The Vasilyevsky Island Rink

Bordered by the Bolshaya Neva, Malaya Neva and Smolenka Rivers and the Gulf Of Finland, Vasilyevsky Island is a historic island in St. Petersburg, Russia. Just across the river from the Winter Palace, today it is home to over two hundred thousand citizens, several museums... and two historic churches, St. Andrew's Cathedral and the Church Of The Assumption Of The Blessed Virgin.

St. Andrew's was in fact the last Baroque cathedral built in the city. First conceived by Peter The Great, the cathedral went through three incarnations, a fire and a collapse before being consecrated in 1870. Following the Russian Revolution in 1917, the cathedral was handed over to the revisionists. Just over twenty years later, it was closed down, its priests arrested, valuables ransacked and bells destroyed. Abandoned, it fell into disrepair but was later resurrected. My initial research had led me to incorrectly believe that this church played host to an (unlikely) ice rink. A reader named Emily pointed out that based on photographs and articles pertaining to the Church Of The Assumption Of The Blessed Virgin, it was clear that it was this rink that housed the rink in question.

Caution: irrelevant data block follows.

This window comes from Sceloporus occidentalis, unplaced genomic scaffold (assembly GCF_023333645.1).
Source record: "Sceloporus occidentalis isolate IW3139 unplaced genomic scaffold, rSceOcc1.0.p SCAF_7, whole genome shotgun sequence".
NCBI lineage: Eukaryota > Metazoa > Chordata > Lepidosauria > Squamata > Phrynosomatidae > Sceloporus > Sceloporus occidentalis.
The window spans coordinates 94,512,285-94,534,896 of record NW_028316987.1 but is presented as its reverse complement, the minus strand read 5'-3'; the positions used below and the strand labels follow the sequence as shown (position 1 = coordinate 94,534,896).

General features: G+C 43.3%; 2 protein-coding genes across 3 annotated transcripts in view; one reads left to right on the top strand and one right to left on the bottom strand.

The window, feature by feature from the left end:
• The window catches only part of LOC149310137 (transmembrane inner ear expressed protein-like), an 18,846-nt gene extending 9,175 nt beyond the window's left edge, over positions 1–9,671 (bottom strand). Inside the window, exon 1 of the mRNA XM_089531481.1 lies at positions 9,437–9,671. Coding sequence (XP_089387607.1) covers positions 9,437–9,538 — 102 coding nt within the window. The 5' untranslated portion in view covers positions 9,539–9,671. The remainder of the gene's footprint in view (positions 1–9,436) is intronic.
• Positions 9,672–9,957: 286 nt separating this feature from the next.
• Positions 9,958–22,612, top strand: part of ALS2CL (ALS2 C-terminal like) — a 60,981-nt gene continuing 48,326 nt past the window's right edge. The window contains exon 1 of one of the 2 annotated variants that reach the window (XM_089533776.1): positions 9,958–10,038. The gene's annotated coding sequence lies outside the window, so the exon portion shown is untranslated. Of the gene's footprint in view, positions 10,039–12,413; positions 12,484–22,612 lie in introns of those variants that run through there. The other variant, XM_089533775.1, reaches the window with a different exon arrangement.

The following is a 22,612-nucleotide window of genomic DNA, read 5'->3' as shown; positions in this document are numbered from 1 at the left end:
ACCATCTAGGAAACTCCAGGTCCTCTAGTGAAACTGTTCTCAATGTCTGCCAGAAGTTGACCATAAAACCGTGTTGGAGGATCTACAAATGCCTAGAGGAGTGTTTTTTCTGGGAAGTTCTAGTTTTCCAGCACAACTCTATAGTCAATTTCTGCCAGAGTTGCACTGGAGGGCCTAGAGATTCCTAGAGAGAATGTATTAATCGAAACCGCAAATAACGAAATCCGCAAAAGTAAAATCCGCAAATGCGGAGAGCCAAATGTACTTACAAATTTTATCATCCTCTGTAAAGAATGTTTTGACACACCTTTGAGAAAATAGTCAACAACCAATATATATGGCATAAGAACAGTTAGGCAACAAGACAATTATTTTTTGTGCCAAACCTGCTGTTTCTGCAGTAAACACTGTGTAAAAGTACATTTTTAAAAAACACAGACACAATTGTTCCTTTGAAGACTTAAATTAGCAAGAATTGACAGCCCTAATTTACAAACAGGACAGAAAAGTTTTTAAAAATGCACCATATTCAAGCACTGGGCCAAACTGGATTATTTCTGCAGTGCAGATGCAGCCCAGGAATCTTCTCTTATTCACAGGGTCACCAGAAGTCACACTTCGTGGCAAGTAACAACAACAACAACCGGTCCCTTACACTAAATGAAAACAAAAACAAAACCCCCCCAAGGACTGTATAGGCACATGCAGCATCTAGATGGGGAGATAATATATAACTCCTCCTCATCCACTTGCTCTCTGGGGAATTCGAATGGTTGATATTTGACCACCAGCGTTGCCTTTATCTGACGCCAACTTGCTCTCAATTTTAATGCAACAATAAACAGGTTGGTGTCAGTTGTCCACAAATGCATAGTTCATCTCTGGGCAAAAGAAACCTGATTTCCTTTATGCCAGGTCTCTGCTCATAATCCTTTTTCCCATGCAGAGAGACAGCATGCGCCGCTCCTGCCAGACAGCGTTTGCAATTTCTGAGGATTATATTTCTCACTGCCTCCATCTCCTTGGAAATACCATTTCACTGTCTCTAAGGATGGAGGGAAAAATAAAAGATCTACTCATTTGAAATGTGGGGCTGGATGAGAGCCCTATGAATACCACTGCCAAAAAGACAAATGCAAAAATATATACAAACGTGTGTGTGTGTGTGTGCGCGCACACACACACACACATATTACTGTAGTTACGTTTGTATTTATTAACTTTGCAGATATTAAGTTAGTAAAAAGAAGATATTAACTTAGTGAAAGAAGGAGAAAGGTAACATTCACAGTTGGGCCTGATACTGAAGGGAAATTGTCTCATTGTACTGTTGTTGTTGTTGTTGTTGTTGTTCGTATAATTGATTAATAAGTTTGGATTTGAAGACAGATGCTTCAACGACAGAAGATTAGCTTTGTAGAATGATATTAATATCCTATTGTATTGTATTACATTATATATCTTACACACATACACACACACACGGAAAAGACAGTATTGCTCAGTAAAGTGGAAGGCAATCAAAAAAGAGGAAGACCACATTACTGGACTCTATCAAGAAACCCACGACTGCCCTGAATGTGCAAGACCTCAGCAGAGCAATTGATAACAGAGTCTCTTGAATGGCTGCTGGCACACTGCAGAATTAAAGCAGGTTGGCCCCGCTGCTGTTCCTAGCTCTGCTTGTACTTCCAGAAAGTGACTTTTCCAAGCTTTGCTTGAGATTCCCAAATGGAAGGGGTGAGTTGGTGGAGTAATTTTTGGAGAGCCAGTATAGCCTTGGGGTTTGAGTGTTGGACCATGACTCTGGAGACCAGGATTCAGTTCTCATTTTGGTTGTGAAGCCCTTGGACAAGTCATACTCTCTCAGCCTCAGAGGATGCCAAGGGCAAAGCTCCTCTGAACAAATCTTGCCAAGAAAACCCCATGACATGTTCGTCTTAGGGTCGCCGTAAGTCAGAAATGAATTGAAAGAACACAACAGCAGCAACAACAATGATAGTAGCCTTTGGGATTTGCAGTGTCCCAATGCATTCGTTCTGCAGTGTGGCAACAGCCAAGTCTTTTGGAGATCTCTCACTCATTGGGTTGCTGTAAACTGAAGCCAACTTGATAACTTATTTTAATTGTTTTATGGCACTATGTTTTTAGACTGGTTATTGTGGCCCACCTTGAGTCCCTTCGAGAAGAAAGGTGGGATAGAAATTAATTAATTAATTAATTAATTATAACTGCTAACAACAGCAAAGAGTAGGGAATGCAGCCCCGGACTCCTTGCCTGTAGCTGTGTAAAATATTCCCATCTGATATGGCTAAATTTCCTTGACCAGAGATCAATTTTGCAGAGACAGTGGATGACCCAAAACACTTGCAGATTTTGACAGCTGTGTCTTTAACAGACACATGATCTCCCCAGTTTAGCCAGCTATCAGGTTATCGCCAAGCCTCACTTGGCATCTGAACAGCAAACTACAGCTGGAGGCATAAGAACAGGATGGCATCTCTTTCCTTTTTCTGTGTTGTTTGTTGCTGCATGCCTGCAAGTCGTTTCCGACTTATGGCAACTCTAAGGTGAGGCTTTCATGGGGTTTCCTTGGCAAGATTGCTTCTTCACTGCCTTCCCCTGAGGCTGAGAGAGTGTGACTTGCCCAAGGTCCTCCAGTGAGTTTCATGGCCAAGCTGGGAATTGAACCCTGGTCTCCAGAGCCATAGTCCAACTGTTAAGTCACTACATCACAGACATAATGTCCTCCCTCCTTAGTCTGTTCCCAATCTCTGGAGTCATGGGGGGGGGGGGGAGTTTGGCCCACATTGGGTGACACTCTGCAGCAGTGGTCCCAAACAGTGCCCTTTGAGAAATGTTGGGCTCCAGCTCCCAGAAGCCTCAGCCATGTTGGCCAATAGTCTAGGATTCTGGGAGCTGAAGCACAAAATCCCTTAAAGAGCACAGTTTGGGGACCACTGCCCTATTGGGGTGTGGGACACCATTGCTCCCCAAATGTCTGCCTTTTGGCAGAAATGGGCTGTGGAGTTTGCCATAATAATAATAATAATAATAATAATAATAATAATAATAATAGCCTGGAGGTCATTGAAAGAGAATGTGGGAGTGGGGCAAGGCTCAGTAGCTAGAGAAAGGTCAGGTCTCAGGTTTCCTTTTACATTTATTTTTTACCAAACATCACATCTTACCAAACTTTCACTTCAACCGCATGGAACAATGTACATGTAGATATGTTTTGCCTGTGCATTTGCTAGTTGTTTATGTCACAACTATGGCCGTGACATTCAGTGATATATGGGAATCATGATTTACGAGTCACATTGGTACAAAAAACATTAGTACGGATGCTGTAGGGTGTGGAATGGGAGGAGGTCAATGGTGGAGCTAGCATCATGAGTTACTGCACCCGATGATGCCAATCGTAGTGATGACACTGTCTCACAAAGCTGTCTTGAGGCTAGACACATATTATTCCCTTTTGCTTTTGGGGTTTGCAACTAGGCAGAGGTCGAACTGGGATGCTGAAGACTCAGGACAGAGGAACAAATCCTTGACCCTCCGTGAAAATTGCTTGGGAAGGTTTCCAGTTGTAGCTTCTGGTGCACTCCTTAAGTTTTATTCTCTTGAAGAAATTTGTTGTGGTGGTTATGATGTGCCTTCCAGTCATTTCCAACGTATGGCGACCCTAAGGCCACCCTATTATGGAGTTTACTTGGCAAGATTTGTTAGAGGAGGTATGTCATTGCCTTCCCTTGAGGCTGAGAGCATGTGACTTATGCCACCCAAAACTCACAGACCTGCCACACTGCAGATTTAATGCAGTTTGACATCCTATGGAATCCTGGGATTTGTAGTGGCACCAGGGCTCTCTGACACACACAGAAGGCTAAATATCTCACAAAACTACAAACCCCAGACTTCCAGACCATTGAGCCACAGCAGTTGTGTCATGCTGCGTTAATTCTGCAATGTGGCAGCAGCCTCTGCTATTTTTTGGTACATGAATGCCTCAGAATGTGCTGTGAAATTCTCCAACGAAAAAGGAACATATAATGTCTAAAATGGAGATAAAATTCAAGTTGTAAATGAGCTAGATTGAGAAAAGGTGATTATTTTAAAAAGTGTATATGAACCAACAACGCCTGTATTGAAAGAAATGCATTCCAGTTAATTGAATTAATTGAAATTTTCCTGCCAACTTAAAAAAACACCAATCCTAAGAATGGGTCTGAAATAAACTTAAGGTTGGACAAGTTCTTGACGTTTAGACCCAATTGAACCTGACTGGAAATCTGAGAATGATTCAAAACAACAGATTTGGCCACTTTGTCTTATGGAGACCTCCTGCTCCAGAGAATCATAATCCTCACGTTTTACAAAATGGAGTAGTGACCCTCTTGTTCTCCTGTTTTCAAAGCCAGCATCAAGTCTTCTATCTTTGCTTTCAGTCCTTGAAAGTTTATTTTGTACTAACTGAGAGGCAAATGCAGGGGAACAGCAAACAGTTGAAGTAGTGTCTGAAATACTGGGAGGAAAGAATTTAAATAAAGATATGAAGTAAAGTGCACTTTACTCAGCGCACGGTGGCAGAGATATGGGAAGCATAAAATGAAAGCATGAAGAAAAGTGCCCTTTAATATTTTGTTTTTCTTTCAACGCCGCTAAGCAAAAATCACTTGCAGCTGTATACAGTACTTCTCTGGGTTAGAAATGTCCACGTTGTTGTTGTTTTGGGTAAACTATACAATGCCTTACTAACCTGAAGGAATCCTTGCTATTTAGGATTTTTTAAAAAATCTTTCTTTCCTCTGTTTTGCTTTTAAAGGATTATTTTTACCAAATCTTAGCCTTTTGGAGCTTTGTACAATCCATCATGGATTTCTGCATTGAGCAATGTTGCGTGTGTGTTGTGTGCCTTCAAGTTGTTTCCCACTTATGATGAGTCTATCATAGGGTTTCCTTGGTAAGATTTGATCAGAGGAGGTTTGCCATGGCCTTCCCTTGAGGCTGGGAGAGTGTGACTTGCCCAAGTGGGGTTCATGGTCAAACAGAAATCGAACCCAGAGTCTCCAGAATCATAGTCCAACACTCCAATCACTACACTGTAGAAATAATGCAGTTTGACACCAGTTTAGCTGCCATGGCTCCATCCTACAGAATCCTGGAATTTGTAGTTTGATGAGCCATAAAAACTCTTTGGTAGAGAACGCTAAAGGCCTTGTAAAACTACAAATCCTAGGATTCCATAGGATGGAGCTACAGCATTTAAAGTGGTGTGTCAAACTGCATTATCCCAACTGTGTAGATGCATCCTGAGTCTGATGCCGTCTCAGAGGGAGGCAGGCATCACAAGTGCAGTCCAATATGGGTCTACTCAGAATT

In a 2014 interview with Olga Ermolina for The Figure Skating Federation Of Russia, legendary coach Tamara Moskvina explained, "The fact that the church was constructed [as an] ice rink sounds blasphemous, but for the time use of abandoned churches was justified. Three parents of students from our group decided to make a skating rink in the church building. These parents weren't high-ranking officials, they were just active people. On their own initiative these people contacted the institute which [was] engaged in the development of refrigeration units. They went to meet him [and] made the necessary equipment that was placed in the basement of the church. Parallel to this was the rink, a non-standard 17 X 17 meters. And in 1958, it held its grand opening."

The rink operated as a training base for over two decades and played host to a who's who of Soviet skaters over the years including Ludmila and Oleg Protopopov, Nina and Stanislav Zhuk, Tamara Moskvina and Alexei Mishin, Igor Bobrin, Yuri Ovchinnikov and Anton Sikharulidze.

Ever wonder why Soviet skaters always seemed to have the edge back in the sixties, seventies and eighties? Perhaps it's owing to the fact that if they wanted to pray to the Skate Gods, they were practicing in the right place!

Skate Guard is a blog dedicated to preserving the rich, colourful and fascinating history of figure skating. Over ten years, the blog has featured over a thousand free articles covering all aspects of the sport's history, as well as four compelling in-depth features. To read the latest articles, follow the blog on FacebookTwitterPinterest and YouTube. If you enjoy Skate Guard, please show your support for this archive by ordering a copy of the figure skating reference books "The Almanac of Canadian Figure Skating", "Technical Merit: A History of Figure Skating Jumps" and "A Bibliography of Figure Skating":